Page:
In addition, look what editors put on the front pages of the newspapers and news sites. Yes, too many Americans are stupid. They were handed an alligator for "free" and they took it without finding out in the most information accessible availability in the history of the world, what an alligator is, e.g., mortgages and credit cards. Does anyone think they get that getting out of this mess is going to take years regardless of what is being or not being done to improve it? People still wire money, rent to own (or just rent) and don't have checks go to direct deposit or even know what it is. Most everyone who reads MediaPost are so far out of the high number of people in those demographics that they do not realize that it is about 80% of the country. Want this to improve? Start with the schools.

  14. David Carlick from Carlick, July 23, 2009 at 11:10 p.m.

    Interesting thread. Murchoch (News Corp) cut his teeth with a paper called The Australian, which I believe is one of the most global of papers. Their coverage of the U.S. election, for example, was deeper and more thoughtful than that of the American press. Why? Australia is by necessity a world citizen. We are oblivious to our foreign policy even when it involves killing hundreds of thousands.

  15. Henry Harteveldt from Forrester Research, July 24, 2009 at 12:09 a.m.

    Mr. Koretz, your eloquent post is excellent. We remain subject to a never-ending cascade of drivel about a pop star's death, yet we pay no or little attention to truly important matters that will affect the future of our country and our world. Thank you for making this important point in such a sound, engaging manner.

  16. John Freeman from downthetubes, July 24, 2009 at 3:02 a.m.

    Speaking as a non-American I think you're doing your country and its media a disservice. Yes, foreign affairs coverage is limited but apart from the BBC, Britain isn't much better and on every game show, geography questions seem to stump 90 per cent of contestants. Unless an event can be shown to affect someone directly they often just won't care - it's human nature.

    There are several US-based organisations covering foreign affairs that I check ot: NewsTrust, for example and both the Washington Post and the New York Times have, I've found, good non-US coverage that gives a different take to the UK newspapers like the Guardian that cover foreign affairs in detail. And what about TIME? Or National Geographic? You couldn't get a magazine more interested in events beyond US shores than that.

  17. Philippe Borremans from Conversationblog, July 24, 2009 at 4:40 a.m.

    There is this perception but as a non American I do think that we, Europeans, suffer from the same ignorance...

    And let's face it, like politics, all communications is local and needs to "touch" people in a certain way in order to be relevant.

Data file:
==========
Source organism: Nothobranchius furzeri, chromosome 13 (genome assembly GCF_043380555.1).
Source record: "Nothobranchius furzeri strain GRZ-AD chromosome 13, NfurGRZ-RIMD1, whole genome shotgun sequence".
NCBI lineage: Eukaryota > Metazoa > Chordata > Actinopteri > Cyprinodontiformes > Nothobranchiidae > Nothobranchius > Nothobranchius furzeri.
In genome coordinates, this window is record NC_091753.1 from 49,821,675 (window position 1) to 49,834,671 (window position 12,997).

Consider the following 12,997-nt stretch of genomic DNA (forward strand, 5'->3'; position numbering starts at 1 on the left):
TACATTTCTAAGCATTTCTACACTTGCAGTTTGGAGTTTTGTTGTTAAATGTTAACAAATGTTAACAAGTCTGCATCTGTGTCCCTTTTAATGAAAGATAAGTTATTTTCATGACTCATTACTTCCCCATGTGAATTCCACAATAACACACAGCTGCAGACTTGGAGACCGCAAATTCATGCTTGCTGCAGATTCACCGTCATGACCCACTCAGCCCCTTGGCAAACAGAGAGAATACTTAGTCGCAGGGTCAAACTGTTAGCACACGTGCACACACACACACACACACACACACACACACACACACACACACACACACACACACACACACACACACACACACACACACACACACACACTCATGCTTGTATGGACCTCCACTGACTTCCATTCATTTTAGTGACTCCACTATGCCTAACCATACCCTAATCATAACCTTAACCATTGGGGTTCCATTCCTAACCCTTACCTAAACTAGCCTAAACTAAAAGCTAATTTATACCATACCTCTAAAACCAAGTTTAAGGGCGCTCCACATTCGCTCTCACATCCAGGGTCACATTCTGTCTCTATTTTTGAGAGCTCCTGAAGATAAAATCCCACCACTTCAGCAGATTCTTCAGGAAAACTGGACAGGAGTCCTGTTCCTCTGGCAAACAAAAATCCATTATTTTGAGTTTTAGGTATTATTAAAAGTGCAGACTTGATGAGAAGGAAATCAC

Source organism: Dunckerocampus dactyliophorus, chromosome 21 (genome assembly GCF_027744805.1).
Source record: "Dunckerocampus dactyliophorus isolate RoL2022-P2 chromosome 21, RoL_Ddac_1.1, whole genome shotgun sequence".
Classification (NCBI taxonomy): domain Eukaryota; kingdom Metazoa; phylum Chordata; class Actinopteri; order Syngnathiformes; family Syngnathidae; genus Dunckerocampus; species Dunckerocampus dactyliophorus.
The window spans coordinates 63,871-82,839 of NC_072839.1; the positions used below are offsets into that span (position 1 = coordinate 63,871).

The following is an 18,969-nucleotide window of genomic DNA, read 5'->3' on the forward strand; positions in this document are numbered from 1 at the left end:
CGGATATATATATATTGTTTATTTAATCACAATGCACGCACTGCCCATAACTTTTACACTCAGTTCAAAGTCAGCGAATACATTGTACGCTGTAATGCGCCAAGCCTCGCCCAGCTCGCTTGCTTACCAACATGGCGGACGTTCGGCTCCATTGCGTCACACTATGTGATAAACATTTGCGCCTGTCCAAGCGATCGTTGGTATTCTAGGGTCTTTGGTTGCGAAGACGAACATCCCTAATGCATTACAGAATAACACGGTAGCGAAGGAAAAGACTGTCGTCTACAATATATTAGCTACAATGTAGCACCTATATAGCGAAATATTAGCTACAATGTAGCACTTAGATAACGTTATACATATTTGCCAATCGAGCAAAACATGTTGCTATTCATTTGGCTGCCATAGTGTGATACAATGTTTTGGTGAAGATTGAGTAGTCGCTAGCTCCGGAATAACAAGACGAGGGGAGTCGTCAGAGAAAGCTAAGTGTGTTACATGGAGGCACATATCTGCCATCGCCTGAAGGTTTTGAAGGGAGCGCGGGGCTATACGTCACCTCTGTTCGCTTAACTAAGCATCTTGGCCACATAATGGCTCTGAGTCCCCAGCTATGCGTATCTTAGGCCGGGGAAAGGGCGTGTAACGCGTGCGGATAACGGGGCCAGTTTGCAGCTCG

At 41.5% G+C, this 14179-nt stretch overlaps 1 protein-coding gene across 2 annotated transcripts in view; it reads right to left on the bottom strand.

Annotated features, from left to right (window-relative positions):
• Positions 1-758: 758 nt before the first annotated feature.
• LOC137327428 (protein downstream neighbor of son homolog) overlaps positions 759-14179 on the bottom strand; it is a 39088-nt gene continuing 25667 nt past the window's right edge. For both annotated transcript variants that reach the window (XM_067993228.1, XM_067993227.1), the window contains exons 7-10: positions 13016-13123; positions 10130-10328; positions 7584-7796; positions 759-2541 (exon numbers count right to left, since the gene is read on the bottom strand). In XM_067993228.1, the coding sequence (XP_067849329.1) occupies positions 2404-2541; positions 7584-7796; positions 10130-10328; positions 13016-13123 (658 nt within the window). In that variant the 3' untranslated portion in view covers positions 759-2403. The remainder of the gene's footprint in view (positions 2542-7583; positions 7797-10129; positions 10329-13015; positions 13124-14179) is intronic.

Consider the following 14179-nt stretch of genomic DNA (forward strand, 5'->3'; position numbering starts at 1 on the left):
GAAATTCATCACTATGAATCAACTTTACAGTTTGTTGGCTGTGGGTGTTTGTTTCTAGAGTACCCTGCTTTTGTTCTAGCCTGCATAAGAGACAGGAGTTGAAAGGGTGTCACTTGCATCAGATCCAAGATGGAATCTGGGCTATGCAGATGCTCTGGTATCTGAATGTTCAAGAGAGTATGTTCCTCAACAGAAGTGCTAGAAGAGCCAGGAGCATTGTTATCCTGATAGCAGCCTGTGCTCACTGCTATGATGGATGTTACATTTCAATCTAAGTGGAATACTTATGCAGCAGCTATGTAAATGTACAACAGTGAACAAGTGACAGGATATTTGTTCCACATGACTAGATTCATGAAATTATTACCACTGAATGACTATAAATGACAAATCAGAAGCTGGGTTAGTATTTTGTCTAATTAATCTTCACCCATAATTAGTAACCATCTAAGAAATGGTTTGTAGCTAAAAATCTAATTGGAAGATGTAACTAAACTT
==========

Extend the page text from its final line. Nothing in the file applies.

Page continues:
Personally I know that the world is interconnected and that the drought in Eritrea can have an indirect impact on my small world here in Belgium...

    But I also understand that the same worldwide technology (the web) allows for very niche, local and personal exchanges of information.

    Social Media are fragmenting news, information and data in very small and almost atomic parts...

    There are even some who think that "the media" can only survive by locally published - crowd sourced - newspapers consisting of blog updates originating from one specific quarter of town...

    The thing is, their model is working because it is relevant to the people living there.... You can not impose "relevancy"...

  18. Jonas Halpren from Federated Media, July 24, 2009 at 2:22 p.m.

    @david

    Your calling me an idiot for not liking your post?

    For the record, I did get the point of your post, and I actually do agree with some of your points. However, you say the post was about fine line between profit incentive vs. journalistic integrity. Yet, you wrote about stupid loving celebrity fluff (newsflash, so does the rest of the world).
    Sure, the line between editorial and business is a fine one, but this is nothing new. It has been a issue for well over 100 years. I would also argue that the advent of the internet is making more American aware of world events than ever before.

    So, David, sorry if your point was to discuss profit vs. editorial integrity you missed the mark.

    Telling me not to read is coop out, if you don't want hear a differing opinion, then I suggest not writing anymore. This is obviously not a good platform for you. Finally, calling me names is just childish.

  19. Elena Alexseeva from PhotoHand, July 24, 2009 at 2:34 p.m.

    Probably the system of school exams should be changed so that kids would have to actually write down the answers instead of check-marking boxes from multiple selections.

  20. David Koretz from Adventive, Inc., July 24, 2009 at 2:42 p.m.

    @Jonas,

    I'm happy to get differing opinions. That is what makes for interesting debate.

    As for the Internet making people more aware of the world, statistics would show you that it is not happening.

    The Internet certainly has the power to connect people with information like never before (I actually made this point in my article), but as many who commented pointed out, you can't force people to care.

    ...and therein lies the key question I was asking... how do you get people to care?

    DK

  21. Jonas Halpren from Federated Media, July 24, 2009 at 5 p.m.

    David,

    So you love differing onions, but resort to name calling when they are made.

    I'd love to see your stats, you only mentioned 1 stat. 12% of US news coverage is international. OK, how does this compare to new outlets in other countries. Is this local or national news? Looking at the average local news cast 12% international is pretty good, especially since their is local, national, sports and weather to cover. I'd also love to know if this has increased or decreased over the last 100 years? Based on what I have seen on twitter in relation to the Iran election, many more people are aware and active than they were say 30 years ago, when it much harder to access up to date and unbiased opinion.

    How do you get people to care. Take care of the problems at home first. It is really hard to care what is going on in another country when you just got laid off, have a family to support and bills to pay.

  22. Judith Anderson from Zaiss & Company, July 27, 2009 at 9:32 a.m.

    Okay, this is totally off the agenda but THEY'RE is a hyphenated word meaning they are. THERE is an article. THEIR is a possessive pronoun. In the comments, I see at least two misuses of these words. AUGHHH!

  23. Michael Perham from CrossTech Ventures, LLC, September 11, 2009 at 12:58 p.m.


    I personally surveyed several people I came in contact with on Monday and Tuesday, leading up to the Presidents speech a few days ago, and I was shocked at how many weren't even going to watch what he had to say. Not because they disagreed with his proposals or his party affiliation, but because they just weren't interested. Possibly the single biggest issue to face our nation in the next 20-50 years and people aren't interested. This is but one example of how most people live there lives. Unaware, tuned out, and generally indifferent.